The average American will actively do everything they can to avoid a trip to the hospital or the emergency room. The funny thing is that they are not hesitant to receive medical care…just the bill afterward.
Most Americans are so desperate to steer clear of medical debt that many people who need to go to the hospital are calling for Ubers instead of ambulances, opting to pay approximately ten dollars for a ride as opposed to spending one thousand dollars minimum (in addition to their actual hospital visit).
Such practices are not new, and these methods for reducing medical debt are often necessary to keep most Americans financially afloat.
Hospital bills for even relatively minor injuries, such as cuts that are barely deep enough to require stitches, tend to cost thousands of dollars, even if the injured person has decent health insurance.
Fortunately, there are a few different ways to find relief for medical debt.
Keep reading to discover these methods for yourself.
Relieving Medical Debt: Five Useful Options
If you are struggling with medical debt, the situation may feel dire, but it is not entirely hopeless. The debt can seem staggering, but it does not necessarily have to be. Here are five helpful methods for reducing the excess expenses that come with medical bills.
Establish a Payment Plan
One of the simplest ways to resolve a bill that cannot be paid in a single installment is to establish a payment plan. Most medical providers can work out a scheduled payment plan that breaks down the debt over several months until the total has been covered.
If you are uncertain if the medical provider would be willing to create a payment plan, there is no harm in asking. Be sure to inquire about billing fees or any additional charges associated with establishing a payment plan, as well. This will allow you to avoid being ambushed by extra costs.
Establish an Income-Driven Hardship Plan
You may qualify for an income-driven hardship plan if you have both a low income and a large amount of medical debt. Like payment plans, income-driven hardship plans break medical bills into smaller payments.
Unlike regular payment plans, an income-driven hardship plan can also potentially reduce the amount you owe. You may want to ask your medical provider about both types of plans. Please note that you may have to have or apply for Medicaid to qualify for an income-driven hardship plan.
Use a Medical Credit Card
Your medical provider may take medical credit cards if they are not willing to accept a payment plan. Some healthcare providers will carry applications for these cards in their offices. See more information here:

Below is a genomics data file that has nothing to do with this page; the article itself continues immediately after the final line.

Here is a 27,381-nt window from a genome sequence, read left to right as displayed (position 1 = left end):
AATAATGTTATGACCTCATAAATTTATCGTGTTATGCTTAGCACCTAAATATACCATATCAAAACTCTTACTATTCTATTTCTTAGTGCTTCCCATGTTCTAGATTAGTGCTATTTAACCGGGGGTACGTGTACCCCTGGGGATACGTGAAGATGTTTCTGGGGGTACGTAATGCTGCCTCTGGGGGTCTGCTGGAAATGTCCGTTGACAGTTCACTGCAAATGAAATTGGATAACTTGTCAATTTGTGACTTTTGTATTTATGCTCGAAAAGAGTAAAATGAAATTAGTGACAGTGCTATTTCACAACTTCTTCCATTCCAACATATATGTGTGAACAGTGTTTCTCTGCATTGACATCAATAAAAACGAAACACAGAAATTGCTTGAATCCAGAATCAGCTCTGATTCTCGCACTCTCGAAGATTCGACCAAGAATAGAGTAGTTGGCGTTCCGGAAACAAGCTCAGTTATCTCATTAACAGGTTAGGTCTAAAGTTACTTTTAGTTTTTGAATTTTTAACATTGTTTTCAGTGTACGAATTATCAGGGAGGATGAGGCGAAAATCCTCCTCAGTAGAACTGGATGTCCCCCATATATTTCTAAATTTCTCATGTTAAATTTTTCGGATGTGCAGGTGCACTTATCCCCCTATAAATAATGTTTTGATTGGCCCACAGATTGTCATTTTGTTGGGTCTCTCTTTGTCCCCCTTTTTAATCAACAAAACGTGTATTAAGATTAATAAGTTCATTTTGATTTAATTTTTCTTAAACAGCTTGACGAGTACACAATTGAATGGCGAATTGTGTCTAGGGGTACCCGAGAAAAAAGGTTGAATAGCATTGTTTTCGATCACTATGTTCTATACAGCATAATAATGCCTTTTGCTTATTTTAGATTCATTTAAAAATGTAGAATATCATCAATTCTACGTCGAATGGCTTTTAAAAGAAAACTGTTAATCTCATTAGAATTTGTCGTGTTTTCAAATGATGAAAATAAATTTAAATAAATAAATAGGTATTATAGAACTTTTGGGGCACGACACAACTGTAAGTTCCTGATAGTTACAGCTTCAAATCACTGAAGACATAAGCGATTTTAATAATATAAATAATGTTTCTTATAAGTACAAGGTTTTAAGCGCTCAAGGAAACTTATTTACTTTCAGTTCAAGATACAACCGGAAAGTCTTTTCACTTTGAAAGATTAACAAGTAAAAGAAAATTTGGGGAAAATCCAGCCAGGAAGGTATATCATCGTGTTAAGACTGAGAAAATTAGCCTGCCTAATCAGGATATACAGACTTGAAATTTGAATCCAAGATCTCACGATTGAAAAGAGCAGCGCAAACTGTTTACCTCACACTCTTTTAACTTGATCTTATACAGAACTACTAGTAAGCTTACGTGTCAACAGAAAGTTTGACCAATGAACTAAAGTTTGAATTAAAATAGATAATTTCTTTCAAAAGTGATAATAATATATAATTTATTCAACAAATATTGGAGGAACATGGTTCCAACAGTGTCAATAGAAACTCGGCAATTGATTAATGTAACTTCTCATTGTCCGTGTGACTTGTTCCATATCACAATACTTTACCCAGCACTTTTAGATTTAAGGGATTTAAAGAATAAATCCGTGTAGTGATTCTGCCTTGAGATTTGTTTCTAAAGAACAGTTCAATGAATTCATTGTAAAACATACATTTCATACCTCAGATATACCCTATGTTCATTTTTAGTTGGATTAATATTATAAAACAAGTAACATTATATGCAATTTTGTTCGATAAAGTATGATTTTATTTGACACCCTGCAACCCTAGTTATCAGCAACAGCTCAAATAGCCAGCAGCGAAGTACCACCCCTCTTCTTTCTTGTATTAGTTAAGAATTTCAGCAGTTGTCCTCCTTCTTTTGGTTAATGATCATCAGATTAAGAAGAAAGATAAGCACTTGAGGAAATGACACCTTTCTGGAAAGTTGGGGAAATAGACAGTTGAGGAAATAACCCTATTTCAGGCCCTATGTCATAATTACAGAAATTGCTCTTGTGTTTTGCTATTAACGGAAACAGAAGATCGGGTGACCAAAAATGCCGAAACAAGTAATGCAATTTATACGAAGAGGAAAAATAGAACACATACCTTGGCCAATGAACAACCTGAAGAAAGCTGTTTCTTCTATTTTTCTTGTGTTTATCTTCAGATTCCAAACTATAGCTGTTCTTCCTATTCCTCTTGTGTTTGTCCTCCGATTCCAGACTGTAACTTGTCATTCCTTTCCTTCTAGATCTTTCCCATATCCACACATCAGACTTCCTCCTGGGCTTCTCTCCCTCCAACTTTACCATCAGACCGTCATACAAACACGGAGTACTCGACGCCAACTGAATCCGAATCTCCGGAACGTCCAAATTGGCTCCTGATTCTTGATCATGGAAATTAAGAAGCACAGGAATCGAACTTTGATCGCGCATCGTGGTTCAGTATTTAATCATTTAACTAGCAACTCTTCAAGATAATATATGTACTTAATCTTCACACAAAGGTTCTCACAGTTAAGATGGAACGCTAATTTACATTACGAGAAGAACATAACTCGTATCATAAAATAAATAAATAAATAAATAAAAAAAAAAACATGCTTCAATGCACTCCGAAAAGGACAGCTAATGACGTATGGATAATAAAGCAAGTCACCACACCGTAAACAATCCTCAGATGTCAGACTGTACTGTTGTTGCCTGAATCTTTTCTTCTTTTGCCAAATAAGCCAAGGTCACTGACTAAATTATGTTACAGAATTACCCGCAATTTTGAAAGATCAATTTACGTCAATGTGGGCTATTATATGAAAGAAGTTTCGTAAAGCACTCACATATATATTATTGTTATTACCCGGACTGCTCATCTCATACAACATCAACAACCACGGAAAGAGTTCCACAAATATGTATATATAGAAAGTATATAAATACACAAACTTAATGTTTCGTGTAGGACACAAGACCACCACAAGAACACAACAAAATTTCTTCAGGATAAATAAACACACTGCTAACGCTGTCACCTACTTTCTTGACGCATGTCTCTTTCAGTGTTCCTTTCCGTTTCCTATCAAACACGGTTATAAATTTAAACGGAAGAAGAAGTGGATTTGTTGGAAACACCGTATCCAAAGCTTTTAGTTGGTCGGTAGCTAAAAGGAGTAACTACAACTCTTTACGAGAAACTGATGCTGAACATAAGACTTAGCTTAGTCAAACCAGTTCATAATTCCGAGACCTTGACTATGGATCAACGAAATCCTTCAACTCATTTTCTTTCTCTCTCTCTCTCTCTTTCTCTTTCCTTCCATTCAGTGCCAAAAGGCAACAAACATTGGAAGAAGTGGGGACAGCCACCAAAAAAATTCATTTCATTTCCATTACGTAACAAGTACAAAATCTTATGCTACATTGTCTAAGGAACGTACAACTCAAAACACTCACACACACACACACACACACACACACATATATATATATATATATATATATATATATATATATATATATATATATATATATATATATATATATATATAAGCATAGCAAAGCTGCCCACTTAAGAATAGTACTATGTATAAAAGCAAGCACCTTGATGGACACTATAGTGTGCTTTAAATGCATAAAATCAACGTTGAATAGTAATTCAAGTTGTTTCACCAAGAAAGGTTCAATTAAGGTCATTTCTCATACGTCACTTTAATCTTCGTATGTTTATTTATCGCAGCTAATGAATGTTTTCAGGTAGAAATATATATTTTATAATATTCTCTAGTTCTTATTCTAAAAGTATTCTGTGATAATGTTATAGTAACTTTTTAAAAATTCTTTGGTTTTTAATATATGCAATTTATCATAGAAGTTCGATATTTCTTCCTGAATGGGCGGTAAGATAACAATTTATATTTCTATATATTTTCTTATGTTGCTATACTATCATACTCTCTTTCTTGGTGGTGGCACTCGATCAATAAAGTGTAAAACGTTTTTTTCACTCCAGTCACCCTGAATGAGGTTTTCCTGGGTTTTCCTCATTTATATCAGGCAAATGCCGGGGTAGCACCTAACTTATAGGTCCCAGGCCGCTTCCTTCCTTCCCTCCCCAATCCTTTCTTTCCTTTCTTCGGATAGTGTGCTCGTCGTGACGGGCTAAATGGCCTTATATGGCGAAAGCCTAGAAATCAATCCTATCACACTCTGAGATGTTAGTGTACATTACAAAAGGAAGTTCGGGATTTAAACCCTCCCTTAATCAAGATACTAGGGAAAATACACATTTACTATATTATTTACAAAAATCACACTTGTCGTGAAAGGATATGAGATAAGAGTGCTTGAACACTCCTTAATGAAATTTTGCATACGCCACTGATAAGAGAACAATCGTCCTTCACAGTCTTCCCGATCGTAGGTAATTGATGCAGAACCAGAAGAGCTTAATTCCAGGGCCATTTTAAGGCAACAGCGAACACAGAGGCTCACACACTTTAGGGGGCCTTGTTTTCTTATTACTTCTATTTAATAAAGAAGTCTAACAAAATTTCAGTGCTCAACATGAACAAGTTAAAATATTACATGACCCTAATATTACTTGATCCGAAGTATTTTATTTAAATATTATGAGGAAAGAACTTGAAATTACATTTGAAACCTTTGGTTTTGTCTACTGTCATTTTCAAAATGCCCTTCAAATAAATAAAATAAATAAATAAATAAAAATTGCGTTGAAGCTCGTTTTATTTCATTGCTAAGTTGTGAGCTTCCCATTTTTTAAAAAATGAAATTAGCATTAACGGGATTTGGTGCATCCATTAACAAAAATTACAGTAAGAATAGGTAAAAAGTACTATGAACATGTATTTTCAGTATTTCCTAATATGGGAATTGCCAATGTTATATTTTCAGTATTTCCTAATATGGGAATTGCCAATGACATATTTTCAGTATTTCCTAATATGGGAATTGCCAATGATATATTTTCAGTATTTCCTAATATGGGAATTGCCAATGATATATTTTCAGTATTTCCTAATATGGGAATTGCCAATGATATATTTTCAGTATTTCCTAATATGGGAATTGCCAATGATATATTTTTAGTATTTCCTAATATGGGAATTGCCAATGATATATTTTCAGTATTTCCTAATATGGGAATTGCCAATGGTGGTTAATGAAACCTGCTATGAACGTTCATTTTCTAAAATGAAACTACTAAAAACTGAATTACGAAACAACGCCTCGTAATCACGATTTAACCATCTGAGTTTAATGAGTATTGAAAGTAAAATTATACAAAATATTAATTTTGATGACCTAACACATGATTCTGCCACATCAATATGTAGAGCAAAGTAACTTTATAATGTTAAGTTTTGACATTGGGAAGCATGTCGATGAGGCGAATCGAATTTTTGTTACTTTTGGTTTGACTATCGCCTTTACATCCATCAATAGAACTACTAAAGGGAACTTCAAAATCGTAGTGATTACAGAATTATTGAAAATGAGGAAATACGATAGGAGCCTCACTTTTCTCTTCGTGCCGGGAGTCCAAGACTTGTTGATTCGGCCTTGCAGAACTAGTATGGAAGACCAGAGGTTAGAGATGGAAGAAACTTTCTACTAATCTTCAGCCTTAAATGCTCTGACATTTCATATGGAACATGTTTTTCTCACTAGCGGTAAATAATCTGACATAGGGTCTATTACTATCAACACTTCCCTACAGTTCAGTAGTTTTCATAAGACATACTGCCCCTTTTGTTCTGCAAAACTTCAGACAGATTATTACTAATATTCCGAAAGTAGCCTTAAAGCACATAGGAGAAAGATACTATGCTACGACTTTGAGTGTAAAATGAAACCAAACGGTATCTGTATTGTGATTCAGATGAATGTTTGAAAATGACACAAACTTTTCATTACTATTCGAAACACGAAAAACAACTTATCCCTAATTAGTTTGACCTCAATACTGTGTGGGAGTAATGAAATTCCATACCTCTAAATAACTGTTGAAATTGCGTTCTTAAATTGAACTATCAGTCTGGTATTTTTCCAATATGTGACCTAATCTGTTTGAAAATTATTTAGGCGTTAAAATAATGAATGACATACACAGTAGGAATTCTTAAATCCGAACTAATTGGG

A medical credit card is designed specifically to cover medical expenses, and in some instances, they are used to pay for specific procedures, such as dental care or eye surgeries. Most of these cards have an interest-free period ranging from six to twelve months.
However, be wary of deferred interest. If you are unable to pay off your debt within the six to twelve month “interest-free” period, all of the interest that builds up during that time will accumulate and significantly inflate the amount you owe. Most credit cards, medical or otherwise, charge an average interest rate of 20%.
Hire a Medical Bill Advocate
If you are feeling especially overwhelmed by your medical debt, particularly if you were in the hospital for a lengthy amount of time and are facing a mountain of bills, you may want to hire a medical bill advocate.
These advocates negotiate on your behalf, and they are experts in reducing medical debt. Medical bill advocates know how to identify overcharges or errors. Do the math to determine whether hiring a medical bill advocate will ultimately save you money before hiring anyone.
Negotiate Costs Yourself
Lastly, if your medical debt has already gone to a collection and you feel capable of doing so, you might be able to negotiate your medical debt on your own.
Debt collectors have probably bought your debt for a ridiculously cheap amount, and this knowledge will give you leverage when you discuss reducing your bills with them.
You may also wish to do the work of a medical bill advocate and speak directly with your provider about lowering costs.
Examine your bills closely—even if the thought of looking at them again makes you anxious—to find any charges that appear to be too high or even incorrect. Consider combining this option with a payment plan to reduce your medical debt most effectively.
While medical debt is a nightmarish concept for most Americans, for some, it is an unpleasant reality. Excessive medical bills have the potential to rob many people of their finances before even taking overcharges or errors into account (despite insurance coverage, too, in many instances).
Thankfully, many tactics for avoiding or relieving medical debt are readily available via the internet and word of mouth these days. These methods make it so that getting strapped with medical bills for both planned and unplanned visits to medical providers does not have to be so overwhelming and financially destructive.
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